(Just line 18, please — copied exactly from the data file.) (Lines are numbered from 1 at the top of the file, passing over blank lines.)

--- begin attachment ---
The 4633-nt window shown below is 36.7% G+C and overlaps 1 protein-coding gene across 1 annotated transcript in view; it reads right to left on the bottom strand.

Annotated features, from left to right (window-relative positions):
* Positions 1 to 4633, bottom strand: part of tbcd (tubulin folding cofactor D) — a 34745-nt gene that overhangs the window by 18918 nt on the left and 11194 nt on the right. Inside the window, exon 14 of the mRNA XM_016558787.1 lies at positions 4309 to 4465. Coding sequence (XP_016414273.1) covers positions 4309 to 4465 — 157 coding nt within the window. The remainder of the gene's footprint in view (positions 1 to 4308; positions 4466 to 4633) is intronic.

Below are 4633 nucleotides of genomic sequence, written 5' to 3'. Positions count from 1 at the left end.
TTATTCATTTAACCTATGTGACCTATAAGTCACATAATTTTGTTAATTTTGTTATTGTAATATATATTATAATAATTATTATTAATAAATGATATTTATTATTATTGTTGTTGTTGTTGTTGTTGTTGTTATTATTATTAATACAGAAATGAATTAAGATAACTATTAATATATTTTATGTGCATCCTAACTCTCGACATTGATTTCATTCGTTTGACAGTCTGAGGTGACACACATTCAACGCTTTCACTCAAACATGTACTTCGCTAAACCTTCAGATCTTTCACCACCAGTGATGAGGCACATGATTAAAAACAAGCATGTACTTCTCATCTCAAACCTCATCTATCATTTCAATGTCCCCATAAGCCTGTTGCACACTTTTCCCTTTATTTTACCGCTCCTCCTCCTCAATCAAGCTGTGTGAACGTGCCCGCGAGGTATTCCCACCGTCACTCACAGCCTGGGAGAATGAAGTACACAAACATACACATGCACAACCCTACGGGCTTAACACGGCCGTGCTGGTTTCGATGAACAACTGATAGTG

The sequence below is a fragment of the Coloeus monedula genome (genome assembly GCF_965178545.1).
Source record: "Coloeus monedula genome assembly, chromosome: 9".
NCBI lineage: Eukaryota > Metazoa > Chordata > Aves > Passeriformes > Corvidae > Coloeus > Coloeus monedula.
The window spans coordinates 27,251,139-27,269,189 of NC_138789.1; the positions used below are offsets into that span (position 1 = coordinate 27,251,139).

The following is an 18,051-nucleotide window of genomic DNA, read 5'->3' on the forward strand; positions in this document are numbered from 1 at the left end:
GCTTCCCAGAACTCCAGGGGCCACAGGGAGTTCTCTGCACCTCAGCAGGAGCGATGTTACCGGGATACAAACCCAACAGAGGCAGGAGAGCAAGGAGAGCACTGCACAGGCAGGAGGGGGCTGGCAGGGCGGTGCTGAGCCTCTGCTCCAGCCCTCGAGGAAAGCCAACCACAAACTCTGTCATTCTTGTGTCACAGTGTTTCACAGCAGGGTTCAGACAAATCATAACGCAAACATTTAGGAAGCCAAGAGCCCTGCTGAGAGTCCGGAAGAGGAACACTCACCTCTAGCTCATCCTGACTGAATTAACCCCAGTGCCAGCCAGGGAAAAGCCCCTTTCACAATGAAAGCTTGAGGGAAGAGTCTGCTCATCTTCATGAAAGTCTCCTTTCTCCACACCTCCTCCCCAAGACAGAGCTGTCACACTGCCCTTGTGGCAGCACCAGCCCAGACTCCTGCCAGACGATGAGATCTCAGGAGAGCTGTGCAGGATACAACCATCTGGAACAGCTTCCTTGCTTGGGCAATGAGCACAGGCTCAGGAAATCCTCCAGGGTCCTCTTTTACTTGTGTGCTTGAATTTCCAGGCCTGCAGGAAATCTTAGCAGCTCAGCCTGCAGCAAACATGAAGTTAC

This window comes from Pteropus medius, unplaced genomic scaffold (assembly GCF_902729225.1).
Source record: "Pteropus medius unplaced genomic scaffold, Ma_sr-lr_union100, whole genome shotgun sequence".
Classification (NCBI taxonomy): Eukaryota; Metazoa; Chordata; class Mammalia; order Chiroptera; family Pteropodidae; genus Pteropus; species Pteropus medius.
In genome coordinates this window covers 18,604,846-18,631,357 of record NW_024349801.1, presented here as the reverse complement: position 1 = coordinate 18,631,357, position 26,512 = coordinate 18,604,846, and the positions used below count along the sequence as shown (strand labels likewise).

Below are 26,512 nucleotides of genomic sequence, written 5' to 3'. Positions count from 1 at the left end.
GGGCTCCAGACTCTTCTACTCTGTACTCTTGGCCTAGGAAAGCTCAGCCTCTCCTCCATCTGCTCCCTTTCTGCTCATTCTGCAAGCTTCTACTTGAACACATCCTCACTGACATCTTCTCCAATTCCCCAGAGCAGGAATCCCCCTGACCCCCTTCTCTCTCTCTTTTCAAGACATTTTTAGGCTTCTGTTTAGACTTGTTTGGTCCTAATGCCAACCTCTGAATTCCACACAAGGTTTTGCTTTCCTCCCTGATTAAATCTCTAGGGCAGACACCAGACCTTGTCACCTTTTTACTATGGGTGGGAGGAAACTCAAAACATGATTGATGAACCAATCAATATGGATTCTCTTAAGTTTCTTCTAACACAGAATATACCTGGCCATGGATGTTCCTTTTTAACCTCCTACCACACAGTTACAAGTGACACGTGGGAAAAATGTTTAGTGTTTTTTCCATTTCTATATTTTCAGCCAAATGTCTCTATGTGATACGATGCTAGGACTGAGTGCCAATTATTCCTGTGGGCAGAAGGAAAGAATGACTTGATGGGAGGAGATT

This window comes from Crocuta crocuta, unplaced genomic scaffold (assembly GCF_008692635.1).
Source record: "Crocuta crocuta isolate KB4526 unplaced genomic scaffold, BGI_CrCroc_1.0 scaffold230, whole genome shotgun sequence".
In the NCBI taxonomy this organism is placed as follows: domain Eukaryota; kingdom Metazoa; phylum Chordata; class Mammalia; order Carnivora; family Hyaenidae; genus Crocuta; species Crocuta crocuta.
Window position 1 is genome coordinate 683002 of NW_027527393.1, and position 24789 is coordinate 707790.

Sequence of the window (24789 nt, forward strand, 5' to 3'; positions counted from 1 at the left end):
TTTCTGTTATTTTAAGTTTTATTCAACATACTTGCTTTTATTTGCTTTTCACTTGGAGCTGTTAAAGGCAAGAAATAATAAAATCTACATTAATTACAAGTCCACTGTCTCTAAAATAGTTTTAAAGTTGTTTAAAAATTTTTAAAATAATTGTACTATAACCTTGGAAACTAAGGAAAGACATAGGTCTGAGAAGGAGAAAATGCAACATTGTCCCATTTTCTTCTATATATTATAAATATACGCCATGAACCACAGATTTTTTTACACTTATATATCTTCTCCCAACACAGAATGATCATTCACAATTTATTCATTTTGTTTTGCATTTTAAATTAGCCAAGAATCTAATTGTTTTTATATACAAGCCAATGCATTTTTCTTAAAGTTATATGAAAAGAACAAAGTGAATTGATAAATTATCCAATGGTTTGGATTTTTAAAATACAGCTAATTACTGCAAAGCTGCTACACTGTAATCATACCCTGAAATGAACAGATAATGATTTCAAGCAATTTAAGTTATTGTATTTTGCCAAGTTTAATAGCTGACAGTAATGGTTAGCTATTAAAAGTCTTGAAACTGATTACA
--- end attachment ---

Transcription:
This window comes from Crocuta crocuta, unplaced genomic scaffold (assembly GCF_008692635.1).